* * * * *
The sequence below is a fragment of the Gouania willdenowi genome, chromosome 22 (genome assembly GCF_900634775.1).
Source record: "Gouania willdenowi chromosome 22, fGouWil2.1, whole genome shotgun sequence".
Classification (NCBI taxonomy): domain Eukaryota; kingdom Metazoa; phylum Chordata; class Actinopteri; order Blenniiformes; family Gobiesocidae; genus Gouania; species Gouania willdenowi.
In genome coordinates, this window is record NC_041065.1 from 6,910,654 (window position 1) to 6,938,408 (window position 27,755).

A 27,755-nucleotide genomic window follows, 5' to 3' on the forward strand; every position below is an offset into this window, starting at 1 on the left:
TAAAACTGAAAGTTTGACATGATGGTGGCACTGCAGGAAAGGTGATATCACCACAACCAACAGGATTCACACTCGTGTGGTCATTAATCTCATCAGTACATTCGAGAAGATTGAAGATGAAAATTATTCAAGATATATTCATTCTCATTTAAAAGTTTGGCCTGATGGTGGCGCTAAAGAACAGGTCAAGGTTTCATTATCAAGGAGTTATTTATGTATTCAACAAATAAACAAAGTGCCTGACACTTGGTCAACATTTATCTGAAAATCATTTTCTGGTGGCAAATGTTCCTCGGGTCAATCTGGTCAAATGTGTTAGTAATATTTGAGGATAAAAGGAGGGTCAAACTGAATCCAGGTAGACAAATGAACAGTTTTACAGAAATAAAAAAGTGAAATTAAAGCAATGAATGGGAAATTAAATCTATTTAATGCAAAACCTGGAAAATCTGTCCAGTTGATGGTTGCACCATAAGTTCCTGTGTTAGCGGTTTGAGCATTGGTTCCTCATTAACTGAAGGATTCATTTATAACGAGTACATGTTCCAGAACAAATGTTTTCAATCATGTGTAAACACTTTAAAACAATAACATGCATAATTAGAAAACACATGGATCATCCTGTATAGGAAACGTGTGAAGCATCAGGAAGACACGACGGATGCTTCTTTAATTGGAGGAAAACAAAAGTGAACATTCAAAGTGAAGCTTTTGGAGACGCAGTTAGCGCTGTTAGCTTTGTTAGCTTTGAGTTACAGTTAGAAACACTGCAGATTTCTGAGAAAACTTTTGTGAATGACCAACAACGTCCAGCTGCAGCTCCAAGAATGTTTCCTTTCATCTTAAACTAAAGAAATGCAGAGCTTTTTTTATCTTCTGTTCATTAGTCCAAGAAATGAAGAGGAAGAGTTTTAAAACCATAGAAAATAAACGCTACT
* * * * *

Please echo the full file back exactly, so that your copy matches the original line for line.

The sequence below is a fragment of the Gouania willdenowi genome, chromosome 22 (genome assembly GCF_900634775.1).
Source record: "Gouania willdenowi chromosome 22, fGouWil2.1, whole genome shotgun sequence".
Classification (NCBI taxonomy): domain Eukaryota; kingdom Metazoa; phylum Chordata; class Actinopteri; order Blenniiformes; family Gobiesocidae; genus Gouania; species Gouania willdenowi.
In genome coordinates, this window is record NC_041065.1 from 6,910,654 (window position 1) to 6,938,408 (window position 27,755).

A 27,755-nucleotide genomic window follows, 5' to 3' on the forward strand; every position below is an offset into this window, starting at 1 on the left:
TAAAACTGAAAGTTTGACATGATGGTGGCACTGCAGGAAAGGTGATATCACCACAACCAACAGGATTCACACTCGTGTGGTCATTAATCTCATCAGTACATTCGAGAAGATTGAAGATGAAAATTATTCAAGATATATTCATTCTCATTTAAAAGTTTGGCCTGATGGTGGCGCTAAAGAACAGGTCAAGGTTTCATTATCAAGGAGTTATTTATGTATTCAACAAATAAACAAAGTGCCTGACACTTGGTCAACATTTATCTGAAAATCATTTTCTGGTGGCAAATGTTCCTCGGGTCAATCTGGTCAAATGTGTTAGTAATATTTGAGGATAAAAGGAGGGTCAAACTGAATCCAGGTAGACAAATGAACAGTTTTACAGAAATAAAAAAGTGAAATTAAAGCAATGAATGGGAAATTAAATCTATTTAATGCAAAACCTGGAAAATCTGTCCAGTTGATGGTTGCACCATAAGTTCCTGTGTTAGCGGTTTGAGCATTGGTTCCTCATTAACTGAAGGATTCATTTATAACGAGTACATGTTCCAGAACAAATGTTTTCAATCATGTGTAAACACTTTAAAACAATAACATGCATAATTAGAAAACACATGGATCATCCTGTATAGGAAACGTGTGAAGCATCAGGAAGACACGACGGATGCTTCTTTAATTGGAGGAAAACAAAAGTGAACATTCAAAGTGAAGCTTTTGGAGACGCAGTTAGCGCTGTTAGCTTTGTTAGCTTTGAGTTACAGTTAGAAACACTGCAGATTTCTGAGAAAACTTTTGTGAATGACCAACAACGTCCAGCTGCAGCTCCAAGAATGTTTCCTTTCATCTTAAACTAAAGAAATGCAGAGCTTTTTTTATCTTCTGTTCATTAGTCCAAGAAATGAAGAGGAAGAGTTTTAAAACCATAGAAAATAAACGCTACT